Sports court is in recess.

Relief from Short Relief

Not as in “relief from the burden of Short Relief.” More like, “Short Relief (at last) has provided me with some relief.” I am not a longtime reader of Baseball Prospectus the way people who truly have been reading Baseball Prospectus for a really long time casually sprinkle into digitally transmitted discourse that they are longtime readers of Baseball Prospectus, but I have been reading the site and its books and listening to its podcasts (or one of its former ones, anyway) for a few years and been a subscriber for the balance of that time, and there is no question that the temperament of the site has changed over that period. Since I have been reading it, BP has had three editors in chief: Ben Lindbergh, Sam Miller, and Aaron Gleeman, its current EIC. Miller, who now writes for ESPN, has a special ability to blend the analytical and the fanciful (perhaps “imaginative” is a better word here, though neither are correct), and, by outward appearances, was a judicious editor. Baseball writers everywhere usually write about baseball in serious tones, and Miller was a breath of fresh air in that regard, if a measured one. It’s good to have outlets for some less serious baseball writing too. There used to be a whole place for that, which was called NotGraphs, but it was terminated in late 2014. Thereafter, its postmortal spirit attempted to eke out a living in an even smaller corner of the web, but that campaign fizzled.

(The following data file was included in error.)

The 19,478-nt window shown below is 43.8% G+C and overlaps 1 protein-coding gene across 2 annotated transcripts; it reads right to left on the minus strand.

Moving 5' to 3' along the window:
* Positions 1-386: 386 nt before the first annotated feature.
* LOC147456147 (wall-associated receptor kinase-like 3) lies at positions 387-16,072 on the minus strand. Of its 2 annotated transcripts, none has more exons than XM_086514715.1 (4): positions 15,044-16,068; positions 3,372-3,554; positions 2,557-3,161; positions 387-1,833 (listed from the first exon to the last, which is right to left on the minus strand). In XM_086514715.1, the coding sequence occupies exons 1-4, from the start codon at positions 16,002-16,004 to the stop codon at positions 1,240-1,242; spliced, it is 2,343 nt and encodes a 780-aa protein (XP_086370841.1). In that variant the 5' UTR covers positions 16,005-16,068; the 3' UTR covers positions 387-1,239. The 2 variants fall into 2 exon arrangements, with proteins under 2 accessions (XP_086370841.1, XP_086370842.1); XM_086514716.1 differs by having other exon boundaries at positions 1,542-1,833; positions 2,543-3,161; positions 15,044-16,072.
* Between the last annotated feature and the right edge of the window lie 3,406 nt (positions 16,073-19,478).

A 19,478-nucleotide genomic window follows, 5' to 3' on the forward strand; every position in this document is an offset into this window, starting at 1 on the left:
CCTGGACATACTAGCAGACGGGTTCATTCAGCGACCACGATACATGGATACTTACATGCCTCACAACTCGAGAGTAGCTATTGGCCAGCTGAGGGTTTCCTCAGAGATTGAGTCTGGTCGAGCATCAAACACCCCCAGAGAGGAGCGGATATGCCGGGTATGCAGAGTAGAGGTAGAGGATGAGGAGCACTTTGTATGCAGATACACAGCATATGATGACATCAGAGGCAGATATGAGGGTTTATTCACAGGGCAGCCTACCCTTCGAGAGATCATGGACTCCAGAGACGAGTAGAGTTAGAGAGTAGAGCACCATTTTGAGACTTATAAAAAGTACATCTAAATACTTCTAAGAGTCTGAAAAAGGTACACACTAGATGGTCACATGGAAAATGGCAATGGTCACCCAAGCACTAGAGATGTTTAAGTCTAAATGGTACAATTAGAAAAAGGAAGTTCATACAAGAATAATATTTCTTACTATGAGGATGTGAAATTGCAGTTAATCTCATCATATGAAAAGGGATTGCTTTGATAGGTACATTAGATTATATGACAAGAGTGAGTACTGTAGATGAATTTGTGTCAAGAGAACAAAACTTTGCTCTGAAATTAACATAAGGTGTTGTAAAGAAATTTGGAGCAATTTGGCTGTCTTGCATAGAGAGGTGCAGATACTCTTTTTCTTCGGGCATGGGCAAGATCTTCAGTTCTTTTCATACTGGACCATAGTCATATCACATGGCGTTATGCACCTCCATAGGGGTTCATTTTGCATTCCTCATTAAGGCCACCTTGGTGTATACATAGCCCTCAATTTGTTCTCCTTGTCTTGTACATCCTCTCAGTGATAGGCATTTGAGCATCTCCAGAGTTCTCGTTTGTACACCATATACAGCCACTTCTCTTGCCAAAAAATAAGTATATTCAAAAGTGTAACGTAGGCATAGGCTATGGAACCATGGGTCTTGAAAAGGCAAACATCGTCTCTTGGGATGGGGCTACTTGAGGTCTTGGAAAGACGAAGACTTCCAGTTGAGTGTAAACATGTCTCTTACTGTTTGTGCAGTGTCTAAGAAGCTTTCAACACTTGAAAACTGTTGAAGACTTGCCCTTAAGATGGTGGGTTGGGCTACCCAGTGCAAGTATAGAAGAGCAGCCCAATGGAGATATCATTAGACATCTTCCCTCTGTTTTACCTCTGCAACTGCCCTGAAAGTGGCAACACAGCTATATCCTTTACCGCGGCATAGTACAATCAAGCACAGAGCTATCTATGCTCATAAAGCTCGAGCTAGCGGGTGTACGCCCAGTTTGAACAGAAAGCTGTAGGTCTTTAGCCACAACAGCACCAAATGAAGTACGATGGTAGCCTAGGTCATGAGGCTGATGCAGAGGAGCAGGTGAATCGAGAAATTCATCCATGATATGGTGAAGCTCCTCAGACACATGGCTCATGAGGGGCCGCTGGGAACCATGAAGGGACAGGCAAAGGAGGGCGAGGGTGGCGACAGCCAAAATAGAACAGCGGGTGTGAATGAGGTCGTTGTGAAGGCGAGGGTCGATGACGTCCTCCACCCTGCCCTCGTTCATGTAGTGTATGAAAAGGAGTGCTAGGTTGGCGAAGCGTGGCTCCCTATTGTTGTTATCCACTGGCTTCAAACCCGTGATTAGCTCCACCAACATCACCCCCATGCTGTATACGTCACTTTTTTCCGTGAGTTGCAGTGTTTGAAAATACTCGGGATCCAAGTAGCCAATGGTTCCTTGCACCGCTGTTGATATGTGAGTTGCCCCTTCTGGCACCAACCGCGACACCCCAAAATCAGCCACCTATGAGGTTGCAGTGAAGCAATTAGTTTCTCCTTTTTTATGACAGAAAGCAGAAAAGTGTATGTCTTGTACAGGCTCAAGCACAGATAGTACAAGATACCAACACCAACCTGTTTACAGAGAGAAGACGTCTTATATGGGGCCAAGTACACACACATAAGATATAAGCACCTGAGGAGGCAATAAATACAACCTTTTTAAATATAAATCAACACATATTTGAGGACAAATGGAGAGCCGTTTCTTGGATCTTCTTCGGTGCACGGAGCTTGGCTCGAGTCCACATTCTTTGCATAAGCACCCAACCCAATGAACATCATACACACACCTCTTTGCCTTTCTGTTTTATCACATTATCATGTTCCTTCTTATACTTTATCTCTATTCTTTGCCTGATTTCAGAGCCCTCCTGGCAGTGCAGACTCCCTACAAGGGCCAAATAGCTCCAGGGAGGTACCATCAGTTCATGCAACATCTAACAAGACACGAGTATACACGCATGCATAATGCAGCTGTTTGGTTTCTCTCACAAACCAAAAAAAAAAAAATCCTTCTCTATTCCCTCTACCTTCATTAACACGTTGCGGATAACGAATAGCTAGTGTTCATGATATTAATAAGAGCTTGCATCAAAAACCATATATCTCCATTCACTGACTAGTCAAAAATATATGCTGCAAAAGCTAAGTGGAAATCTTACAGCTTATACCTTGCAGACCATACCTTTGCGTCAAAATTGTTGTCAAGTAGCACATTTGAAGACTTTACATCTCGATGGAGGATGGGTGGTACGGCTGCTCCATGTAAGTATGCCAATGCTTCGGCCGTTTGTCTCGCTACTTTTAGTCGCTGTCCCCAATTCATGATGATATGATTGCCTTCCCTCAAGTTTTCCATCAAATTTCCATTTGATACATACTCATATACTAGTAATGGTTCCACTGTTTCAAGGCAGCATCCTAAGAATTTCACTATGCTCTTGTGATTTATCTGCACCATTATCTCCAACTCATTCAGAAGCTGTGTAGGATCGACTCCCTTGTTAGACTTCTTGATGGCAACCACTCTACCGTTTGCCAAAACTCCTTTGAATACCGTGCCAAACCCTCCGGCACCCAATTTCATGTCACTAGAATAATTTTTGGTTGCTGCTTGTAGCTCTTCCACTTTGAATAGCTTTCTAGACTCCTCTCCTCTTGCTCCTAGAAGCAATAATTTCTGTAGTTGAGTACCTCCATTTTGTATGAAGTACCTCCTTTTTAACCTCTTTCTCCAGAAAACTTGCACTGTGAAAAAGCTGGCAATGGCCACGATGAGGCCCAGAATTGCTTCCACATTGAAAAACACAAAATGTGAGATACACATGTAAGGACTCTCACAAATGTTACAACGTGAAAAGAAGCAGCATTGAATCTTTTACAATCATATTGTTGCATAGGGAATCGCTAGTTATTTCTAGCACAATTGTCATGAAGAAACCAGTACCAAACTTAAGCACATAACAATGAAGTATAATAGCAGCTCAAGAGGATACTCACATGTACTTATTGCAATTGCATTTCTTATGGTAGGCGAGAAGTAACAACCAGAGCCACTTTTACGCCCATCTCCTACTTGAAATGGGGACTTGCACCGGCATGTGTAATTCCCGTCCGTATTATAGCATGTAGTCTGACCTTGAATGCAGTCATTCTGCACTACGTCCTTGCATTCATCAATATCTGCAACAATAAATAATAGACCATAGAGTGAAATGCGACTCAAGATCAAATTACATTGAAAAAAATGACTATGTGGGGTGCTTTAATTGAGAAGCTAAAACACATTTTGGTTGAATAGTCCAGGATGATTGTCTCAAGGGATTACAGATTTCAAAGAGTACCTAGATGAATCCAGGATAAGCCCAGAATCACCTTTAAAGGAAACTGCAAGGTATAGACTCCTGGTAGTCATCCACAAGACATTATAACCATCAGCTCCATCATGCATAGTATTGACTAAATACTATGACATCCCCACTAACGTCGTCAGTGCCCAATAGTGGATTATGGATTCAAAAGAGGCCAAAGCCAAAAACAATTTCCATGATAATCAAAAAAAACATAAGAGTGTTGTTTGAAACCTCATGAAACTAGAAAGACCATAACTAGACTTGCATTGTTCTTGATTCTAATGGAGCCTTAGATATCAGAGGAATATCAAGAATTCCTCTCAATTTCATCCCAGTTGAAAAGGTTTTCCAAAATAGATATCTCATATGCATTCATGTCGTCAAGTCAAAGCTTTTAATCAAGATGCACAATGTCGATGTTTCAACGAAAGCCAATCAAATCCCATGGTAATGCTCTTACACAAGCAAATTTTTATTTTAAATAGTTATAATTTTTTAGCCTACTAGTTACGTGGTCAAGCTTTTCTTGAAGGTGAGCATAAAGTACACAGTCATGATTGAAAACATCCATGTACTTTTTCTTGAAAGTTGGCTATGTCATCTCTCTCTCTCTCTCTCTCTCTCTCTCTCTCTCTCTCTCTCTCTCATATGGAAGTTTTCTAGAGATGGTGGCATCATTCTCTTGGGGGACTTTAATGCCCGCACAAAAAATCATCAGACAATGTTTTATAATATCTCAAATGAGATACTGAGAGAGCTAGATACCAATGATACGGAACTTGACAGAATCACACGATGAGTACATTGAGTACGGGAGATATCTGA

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Although Miller never misses an opportunity to credit Lindbergh, his former boss and collaborator on two significant projects who now writes for The Ringer, as the best in the business, it’s clear to me that it’s Miller who’s left a large impression on the current version of BP. Whimsy, once reserved for sidebar Hitlist one-liners and a few player comments in the BP Annual (not unusually in the form of a Simpsons reference) everyone raced to find, photograph, and post on social media web platform Twitter.com, now abounds– or, at least, attempts to abound– at BP. This is most visible in the daily Short Relief feature, a sort of refugee camp for NotGraphs alums that typically contains three essays, or maybe poems, or maybe just a picture, that effort and imitate toward the odd and purposefully absurd.